What does Middle English "bihiȝten" mean?

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Wycliffe's Bible (page 87)



"And thei herden, and ioyeden, and bihiyten to yyue hym money. And he souyt hou he schulde bitraye hym couenabli."

King James Bible:

"...And when they heard it, they were glad, and promised to give him money. And he sought how he might conveniently betray him."

  • Pretty sure that says behei3ten (can’t type the yogh on my phone), with the e written on top of the i as was often done. Regardless, since yogh is the orthographic equivalent of gh, it should be rather straightforward to figure out what beh(e)i3ten corresponds to. Jul 7, 2019 at 19:40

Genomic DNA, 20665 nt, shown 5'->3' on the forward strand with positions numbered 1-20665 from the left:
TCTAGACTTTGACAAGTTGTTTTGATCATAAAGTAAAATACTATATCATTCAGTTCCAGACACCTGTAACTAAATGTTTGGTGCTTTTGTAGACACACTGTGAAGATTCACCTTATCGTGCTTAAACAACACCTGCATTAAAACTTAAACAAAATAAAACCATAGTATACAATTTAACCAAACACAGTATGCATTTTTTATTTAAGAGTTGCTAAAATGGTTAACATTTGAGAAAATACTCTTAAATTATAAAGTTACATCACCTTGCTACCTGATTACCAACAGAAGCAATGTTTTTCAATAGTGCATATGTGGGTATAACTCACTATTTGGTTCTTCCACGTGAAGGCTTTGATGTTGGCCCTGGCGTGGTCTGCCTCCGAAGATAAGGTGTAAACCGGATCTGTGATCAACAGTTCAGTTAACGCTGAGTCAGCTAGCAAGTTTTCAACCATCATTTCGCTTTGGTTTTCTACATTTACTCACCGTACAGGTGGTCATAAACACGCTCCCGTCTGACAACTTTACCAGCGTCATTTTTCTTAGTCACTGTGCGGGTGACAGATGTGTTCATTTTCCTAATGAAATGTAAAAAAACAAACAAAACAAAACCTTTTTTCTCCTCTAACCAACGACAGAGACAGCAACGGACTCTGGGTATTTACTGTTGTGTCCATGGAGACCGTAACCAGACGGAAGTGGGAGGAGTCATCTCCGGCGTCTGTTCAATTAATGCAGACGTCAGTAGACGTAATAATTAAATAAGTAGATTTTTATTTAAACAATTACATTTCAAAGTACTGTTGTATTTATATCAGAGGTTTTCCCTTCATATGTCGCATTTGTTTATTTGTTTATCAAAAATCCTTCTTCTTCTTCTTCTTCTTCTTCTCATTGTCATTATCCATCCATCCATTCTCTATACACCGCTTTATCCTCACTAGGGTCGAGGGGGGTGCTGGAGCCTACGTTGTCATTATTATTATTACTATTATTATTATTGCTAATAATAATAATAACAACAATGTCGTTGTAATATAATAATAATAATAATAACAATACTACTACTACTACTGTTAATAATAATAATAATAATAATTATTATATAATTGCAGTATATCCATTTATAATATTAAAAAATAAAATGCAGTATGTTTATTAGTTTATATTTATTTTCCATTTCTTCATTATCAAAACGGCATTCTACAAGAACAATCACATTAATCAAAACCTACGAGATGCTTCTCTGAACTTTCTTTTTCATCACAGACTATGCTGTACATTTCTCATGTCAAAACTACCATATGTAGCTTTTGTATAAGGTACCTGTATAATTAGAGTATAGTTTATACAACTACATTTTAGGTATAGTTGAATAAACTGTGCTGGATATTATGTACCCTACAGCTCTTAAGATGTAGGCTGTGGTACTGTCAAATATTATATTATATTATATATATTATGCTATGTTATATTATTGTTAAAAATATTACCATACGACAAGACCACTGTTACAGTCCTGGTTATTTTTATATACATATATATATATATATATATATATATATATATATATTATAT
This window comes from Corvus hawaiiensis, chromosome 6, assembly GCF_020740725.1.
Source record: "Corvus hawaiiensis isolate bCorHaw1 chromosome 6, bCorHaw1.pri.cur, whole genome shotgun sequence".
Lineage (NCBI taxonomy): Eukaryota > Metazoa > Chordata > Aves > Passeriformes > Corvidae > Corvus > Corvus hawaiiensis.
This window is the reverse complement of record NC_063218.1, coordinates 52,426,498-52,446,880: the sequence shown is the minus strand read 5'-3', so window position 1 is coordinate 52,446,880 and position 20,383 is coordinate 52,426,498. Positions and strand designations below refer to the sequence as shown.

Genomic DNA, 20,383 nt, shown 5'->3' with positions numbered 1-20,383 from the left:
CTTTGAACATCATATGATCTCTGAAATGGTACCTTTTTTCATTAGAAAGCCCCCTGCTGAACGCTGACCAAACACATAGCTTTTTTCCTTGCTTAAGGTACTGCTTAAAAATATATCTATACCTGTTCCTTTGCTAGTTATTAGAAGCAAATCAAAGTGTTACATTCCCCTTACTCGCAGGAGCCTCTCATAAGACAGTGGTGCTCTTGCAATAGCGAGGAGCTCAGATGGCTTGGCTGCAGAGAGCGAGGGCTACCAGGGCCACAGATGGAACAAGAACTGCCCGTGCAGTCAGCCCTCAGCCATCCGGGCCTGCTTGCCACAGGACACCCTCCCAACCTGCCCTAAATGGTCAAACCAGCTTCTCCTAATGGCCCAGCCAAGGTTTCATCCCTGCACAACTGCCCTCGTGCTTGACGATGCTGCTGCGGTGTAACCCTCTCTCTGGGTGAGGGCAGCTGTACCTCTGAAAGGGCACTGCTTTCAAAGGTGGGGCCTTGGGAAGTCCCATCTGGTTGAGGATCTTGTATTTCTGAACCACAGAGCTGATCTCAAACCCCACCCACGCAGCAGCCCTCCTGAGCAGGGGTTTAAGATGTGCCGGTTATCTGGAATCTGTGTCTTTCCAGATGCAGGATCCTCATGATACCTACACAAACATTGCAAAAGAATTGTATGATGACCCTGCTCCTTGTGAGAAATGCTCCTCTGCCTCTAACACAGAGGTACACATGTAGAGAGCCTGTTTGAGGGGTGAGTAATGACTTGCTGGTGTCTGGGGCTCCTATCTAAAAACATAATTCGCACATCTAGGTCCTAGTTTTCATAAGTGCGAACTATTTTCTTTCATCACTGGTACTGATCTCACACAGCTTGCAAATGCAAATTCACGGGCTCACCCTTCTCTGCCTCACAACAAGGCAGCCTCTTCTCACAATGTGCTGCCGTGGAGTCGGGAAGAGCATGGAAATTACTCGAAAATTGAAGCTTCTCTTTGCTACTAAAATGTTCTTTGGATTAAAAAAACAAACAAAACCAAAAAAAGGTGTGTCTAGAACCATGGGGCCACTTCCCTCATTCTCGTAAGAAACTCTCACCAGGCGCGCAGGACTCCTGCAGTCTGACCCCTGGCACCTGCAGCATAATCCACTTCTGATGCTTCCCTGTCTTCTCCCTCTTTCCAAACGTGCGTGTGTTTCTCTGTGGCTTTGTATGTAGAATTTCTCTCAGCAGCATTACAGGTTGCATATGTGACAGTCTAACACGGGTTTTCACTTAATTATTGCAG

1 Answer 1


behoten = to promise

I find that script hard to read so can't tell about how accurate the ascii is. I searched for a Middle English Dictionary and then tried your text on it and it gave no results. Then I tried other things for the 'y' in 'bihiyten': 'h', 'th', 'g', and then 'gh' which finally worked.

This is plausibly cognate with modern English 'behest'.

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